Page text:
From beginning to end, one rule reigns – make sure there’s good coffee (and plenty of it!)
What does a food stylist do? (Part 1)
So the book is here, on the shelves of Exclusive Books (happy dance) and I am listed in the credits as food and decor stylist. Great! But what does that actually mean, and what is involved, and what does a food stylist do? It’s a good question, and one I am often asked, so I’ll explain my role on a food shoot and what is involved.
In January I was approached by Marc Hirschowitz and his two co-authors about an idea they had for a recipe book. They had an arrangement with the publisher Random House Struik to publish the book, but that was a long way off. First they needed a photographer and a stylist. This is where Vanessa Lewis and I came in. We have worked together for many years and although we do not have an exclusive relationship (we sometimes date other stylists or photographers), we have developed a great understanding and synergy. Our favourite Whatsapp line to each other is:
Ok, so back to the food styling: how do we go from a few recipes typed or scribbled to a magnificent 300-page bound book with glossy paper and a grosgrain ribbon? The answer is much sweat, very little sleep on my part, and much hard work, a lot of laughs ( a few tears too, I ‘m not going to lie to you), a LOT of coffee and an uncountable number of emails, SMSes and Whatsapps.
A food stylist’s job is to (1) make the food that is to be photographed look as appealing and appetizing as possible, and (2) present the prepared food in such a way that it engages the reader so that upon seeing the completed picture in the book, the reader exclaims “Oh I want to make, eat, have that!”. This means not only shopping, preparing and cooking the actual ingredients for the recipes (more about that topic later), but also creating a clear vision regarding the way in which the food is to be presented. For example, is it garnished? And with what? Are there accompaniments such as rice or bread, additional food items that give the recipe context. For example a pasta recipe is usually served with grated parmesan cheese, extra Italian bread if it has a creamy sauce to “mop up” and even a glass of wine or water. This is how you would serve it at home, and how you might be served in a restaurant, and it’s what we call “lifestyle setting” and the first step for the food stylist.
The next question is, how will the food be presented; will it be served in a bowl, or on a plate, a serviette or board? These items are crucial to the serving of the cooked food and we call these items “soft props”. Most stylists will have a basic collection of these items that they may have built up over the years in the industry, such as the beautiful plates in the chapter Spice on page 186 which I inherited from my Granny, and have added to over the years. There are other more unusual props such as the organic recycled take away containers and plates, and cutlery in the chapter Immigrant on page 242 which had to be specifically sourced from a particular supplier (thank you to Green Home). Then sometimes the perfect prop requires an extra talent, such as the hand sewn napkin in Slurp or the knitted chapter opener for the chapter Soup. Yes – I cook, knit and iron on shoots!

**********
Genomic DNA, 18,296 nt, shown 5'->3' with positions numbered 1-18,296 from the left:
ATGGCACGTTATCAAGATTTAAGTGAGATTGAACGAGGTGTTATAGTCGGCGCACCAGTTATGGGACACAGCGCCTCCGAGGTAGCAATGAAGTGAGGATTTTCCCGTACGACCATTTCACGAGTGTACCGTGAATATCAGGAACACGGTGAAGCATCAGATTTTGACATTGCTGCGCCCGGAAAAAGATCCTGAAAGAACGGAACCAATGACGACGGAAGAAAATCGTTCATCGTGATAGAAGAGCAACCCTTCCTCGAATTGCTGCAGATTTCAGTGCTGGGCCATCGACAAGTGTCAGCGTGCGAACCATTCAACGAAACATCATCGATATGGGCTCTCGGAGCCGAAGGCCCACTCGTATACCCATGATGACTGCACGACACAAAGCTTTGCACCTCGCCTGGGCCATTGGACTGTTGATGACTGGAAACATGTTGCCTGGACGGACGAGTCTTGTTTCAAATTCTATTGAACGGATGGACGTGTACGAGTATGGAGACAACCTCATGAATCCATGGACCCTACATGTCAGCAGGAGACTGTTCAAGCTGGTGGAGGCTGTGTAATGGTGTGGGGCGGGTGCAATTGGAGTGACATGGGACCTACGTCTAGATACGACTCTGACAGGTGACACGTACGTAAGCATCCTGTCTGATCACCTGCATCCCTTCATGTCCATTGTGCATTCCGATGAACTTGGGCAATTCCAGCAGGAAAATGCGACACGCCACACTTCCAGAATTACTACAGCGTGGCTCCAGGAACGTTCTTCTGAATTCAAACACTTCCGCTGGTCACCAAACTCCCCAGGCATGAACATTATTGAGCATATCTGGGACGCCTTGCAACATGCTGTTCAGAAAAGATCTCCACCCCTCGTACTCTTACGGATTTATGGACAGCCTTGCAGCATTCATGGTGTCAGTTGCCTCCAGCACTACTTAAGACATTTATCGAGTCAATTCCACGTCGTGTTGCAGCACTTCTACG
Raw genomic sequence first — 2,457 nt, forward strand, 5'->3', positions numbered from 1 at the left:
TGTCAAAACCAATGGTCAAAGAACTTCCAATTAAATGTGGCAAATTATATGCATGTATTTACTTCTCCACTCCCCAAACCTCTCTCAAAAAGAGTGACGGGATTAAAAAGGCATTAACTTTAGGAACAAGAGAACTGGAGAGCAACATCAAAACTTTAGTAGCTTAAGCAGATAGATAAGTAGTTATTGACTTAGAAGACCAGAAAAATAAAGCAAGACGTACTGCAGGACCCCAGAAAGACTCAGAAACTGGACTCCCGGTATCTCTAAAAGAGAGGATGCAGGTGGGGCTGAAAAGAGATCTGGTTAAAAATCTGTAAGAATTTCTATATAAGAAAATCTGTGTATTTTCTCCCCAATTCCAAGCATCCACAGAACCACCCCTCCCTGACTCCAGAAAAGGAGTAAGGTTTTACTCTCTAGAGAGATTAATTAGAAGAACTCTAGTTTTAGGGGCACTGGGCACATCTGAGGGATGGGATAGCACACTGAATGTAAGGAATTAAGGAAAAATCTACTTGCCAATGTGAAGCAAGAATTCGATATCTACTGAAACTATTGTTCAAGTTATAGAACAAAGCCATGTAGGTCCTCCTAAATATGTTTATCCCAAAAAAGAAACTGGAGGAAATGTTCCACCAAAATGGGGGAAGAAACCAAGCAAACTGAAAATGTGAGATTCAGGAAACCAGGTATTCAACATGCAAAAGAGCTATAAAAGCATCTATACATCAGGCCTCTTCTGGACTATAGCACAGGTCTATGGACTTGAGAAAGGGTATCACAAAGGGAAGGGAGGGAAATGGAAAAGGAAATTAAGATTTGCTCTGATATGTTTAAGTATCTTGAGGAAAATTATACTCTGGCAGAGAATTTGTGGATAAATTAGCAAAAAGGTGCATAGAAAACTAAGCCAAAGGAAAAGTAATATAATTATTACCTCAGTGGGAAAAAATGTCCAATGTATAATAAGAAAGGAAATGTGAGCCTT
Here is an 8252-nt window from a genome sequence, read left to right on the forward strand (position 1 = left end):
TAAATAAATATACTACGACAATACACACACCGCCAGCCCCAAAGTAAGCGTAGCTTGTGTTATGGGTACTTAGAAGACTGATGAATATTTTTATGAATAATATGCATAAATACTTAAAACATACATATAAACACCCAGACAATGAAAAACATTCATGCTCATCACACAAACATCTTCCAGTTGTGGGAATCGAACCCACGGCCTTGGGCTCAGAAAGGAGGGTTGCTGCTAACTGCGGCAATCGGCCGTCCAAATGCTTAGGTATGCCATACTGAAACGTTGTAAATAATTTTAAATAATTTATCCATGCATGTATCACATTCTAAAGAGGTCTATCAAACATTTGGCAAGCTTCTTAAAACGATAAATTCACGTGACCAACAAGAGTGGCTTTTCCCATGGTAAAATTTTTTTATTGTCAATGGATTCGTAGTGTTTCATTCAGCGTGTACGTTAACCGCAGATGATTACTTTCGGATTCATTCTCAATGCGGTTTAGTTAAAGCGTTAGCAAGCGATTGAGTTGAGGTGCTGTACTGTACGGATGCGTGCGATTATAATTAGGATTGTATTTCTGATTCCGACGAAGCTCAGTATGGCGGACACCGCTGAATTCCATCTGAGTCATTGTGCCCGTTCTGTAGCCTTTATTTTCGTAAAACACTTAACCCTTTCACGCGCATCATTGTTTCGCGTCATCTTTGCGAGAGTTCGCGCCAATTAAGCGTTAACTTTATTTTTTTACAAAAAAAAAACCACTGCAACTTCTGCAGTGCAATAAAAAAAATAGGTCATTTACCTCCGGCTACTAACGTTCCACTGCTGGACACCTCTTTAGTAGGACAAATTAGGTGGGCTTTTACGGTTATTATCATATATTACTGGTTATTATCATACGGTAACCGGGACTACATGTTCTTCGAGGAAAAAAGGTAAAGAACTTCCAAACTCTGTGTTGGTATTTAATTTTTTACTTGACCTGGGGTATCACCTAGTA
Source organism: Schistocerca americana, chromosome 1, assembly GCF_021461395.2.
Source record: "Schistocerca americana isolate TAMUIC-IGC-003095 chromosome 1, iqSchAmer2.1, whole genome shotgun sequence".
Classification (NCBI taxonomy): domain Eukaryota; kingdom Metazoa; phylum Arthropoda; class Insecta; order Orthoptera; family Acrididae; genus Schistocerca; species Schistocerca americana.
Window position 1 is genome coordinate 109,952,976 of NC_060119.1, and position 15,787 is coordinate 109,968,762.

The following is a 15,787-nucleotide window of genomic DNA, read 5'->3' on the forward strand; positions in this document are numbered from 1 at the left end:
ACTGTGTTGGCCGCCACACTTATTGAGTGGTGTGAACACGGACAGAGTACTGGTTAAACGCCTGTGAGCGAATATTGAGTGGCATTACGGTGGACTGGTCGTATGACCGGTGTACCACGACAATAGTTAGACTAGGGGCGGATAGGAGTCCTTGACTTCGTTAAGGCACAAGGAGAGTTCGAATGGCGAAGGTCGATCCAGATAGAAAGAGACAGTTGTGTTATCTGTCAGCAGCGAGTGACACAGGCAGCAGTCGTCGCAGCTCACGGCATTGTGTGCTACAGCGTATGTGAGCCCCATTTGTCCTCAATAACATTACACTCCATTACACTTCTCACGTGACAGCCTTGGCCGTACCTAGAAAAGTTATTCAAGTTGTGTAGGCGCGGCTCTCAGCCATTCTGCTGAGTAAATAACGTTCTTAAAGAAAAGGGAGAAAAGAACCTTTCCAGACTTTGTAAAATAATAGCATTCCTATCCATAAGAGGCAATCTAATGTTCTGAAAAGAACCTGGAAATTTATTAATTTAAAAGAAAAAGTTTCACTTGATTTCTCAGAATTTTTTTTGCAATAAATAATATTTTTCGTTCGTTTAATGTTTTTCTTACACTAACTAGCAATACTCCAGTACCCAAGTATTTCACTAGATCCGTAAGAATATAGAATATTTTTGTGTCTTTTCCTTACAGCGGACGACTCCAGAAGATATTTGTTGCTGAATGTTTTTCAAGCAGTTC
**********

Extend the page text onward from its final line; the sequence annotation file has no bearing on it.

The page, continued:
Next come the “hard props” which are the surfaces to be used, the decor items required and the backgrounds (which although often not that obvious, are crucial to the overall look of the picture). In SAVOUR, all the backgrounds were chosen and even specially constructed so the whole chapter would have a continuous theme, for example the chapter Love is a large framed chalkboard I had in my business and actually hung in my shop for many years. It made the perfect “serving platter” on which we placed all the food in the different containers, all highlighting the Love theme: heart shaped breadboards, heart shaped bowls and beautiful heart ribbon. The chapter Spice is photographed on the plates I mentioned previously, but would you believe the surface is actually an old workbench and tool cupboard that we uncovered in a garage? After a little Handy Andy, it was good to go! And construction? Yes, that too, the surface in the braai/BBQ chapter Sizzle is a tongue and groove panel that was purchased raw from a local hardware store; it then had to be assembled, painted, distressed and sanded all by yours truly (with help in the sanding department from Vanessa and Karen) and which became our “anchor” for the design of the entire chapter.
Now I hear you asking, how do you think of all these things? Um I mentioned the little sleep right? And the coffee, and all the emails?
I’ll tell you more about the conceptualisation process in the next blog post, so came back soon!